Background: The present multicenter study aimed at defining the clinical profile of patients with major depressive disorder (MDD) and comorbid migraine. Methods: Demographic and clinical information for 1410 MDD patients with vs without concurrent migraine were compared by descriptive statistics, analyses of covariance, and binary logistic regression analyses. Results: The point prevalence rate for comorbid migraine was 13.5% for female and 6.2% for male patients. MDD + migraine patients were significantly younger, heavier, more likely female, of non-Caucasian origin, outpatient, and suffering from asthma. The presence of MDD + migraine resulted in a significantly higher functional disability. First-line antidepressant treatment strategy revealed a trend towards agomelatine. Second-generation antipsychotics were significantly less often administered for augmentation treatment in migraineurs. Overall, MDD + migraine patients tended to respond worse to their pharmacotherapy. Conclusion: Treatment guidelines for comorbid depression and migraine are warranted to ensure optimal efficacy and avoid possible pitfalls in psychopharmacotherapy, including serotonin syndrome.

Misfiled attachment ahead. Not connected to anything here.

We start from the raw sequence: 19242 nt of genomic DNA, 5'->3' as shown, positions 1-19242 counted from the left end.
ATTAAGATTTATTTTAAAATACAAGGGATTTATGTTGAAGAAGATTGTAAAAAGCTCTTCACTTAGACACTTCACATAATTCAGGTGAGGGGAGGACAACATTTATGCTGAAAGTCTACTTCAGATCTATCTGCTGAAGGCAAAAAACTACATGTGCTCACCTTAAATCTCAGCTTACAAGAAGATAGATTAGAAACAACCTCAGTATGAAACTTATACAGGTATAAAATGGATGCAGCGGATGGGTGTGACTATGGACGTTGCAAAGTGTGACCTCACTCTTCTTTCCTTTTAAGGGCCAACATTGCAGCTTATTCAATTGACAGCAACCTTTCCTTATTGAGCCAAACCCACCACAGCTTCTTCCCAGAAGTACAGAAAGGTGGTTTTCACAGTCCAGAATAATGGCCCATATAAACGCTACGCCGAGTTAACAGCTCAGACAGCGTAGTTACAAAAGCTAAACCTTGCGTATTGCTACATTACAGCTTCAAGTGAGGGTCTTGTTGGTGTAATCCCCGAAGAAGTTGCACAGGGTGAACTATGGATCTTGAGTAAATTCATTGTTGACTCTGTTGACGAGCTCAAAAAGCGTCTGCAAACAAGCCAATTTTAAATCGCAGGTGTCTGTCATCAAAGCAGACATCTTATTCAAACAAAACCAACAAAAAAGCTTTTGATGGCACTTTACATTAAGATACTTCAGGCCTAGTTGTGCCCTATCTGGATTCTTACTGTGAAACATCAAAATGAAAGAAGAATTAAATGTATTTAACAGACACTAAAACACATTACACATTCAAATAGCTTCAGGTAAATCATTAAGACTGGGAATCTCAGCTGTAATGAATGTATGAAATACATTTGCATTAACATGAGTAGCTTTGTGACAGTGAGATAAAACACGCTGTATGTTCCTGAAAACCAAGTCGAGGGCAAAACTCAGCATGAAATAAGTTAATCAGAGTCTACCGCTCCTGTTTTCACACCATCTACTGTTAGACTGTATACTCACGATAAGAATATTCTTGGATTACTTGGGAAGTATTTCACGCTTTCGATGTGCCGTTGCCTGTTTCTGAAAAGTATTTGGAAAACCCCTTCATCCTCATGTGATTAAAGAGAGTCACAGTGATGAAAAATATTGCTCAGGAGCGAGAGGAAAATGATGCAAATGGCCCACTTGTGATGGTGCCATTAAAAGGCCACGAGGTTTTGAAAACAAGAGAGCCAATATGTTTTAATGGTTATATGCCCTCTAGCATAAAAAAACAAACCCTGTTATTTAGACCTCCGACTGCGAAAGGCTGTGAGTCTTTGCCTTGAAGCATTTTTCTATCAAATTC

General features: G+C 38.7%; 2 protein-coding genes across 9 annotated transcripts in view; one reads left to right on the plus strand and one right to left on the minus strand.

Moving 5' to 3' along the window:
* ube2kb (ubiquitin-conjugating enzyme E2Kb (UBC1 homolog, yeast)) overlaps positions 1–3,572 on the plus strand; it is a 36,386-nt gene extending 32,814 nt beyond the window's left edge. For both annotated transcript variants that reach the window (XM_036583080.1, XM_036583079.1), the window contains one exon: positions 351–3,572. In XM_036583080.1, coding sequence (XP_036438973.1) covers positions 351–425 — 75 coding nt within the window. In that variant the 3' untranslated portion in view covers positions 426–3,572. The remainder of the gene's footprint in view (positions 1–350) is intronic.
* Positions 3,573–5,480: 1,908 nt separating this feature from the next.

- Major depressive disorder
- clinical aspects